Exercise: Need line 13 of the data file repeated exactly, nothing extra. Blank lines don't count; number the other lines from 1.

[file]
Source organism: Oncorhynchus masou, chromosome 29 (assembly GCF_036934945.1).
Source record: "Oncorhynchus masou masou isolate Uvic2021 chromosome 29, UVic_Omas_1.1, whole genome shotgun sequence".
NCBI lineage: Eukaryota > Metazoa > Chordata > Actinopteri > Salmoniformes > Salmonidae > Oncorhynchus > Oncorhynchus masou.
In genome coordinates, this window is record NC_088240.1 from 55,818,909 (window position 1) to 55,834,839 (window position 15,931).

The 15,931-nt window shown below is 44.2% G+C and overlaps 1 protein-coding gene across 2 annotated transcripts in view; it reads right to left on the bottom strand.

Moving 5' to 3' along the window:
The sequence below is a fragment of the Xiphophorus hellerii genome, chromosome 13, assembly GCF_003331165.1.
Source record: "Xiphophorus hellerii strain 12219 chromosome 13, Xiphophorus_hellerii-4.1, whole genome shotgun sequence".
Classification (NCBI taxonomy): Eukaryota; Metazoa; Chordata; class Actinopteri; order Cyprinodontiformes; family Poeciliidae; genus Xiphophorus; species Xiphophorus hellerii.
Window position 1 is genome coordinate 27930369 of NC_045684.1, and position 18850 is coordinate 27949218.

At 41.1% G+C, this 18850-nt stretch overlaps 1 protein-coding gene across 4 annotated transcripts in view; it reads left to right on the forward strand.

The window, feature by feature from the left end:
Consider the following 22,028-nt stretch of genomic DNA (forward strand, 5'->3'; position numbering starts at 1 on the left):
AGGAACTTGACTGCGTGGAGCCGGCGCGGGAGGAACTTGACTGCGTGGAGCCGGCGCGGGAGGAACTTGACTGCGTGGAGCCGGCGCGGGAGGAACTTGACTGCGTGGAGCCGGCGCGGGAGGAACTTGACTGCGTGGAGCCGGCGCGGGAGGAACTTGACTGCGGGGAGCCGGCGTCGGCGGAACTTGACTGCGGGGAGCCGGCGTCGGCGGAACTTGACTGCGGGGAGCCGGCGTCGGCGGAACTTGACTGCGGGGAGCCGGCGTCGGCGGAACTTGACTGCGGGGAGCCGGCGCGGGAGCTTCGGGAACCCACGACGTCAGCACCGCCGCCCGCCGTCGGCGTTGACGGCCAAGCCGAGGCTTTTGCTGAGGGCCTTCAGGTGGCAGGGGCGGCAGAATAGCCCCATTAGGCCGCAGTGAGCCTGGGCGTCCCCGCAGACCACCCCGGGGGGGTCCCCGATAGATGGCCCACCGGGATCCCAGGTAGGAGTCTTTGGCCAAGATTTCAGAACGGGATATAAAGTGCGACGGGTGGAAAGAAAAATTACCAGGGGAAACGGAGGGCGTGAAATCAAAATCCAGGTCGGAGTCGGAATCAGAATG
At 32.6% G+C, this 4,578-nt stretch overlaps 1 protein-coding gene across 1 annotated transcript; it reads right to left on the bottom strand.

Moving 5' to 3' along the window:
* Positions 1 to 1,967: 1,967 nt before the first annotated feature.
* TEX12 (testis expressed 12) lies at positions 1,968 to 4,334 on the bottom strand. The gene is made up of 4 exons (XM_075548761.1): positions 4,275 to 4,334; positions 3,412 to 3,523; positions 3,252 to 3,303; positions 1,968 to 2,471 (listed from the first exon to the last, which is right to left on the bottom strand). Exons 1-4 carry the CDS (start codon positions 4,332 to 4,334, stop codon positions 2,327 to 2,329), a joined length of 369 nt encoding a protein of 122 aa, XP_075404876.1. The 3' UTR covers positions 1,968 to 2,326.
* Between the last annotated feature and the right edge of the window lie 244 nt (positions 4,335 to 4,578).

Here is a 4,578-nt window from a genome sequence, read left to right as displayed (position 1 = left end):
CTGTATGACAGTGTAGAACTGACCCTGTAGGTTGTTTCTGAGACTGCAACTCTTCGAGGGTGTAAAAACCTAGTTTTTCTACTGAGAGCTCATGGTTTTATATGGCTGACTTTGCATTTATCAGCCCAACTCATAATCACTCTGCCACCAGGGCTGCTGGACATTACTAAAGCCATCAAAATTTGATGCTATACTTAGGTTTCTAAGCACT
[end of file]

Consider the following 22,028-nt stretch of genomic DNA (forward strand, 5'->3'; position numbering starts at 1 on the left):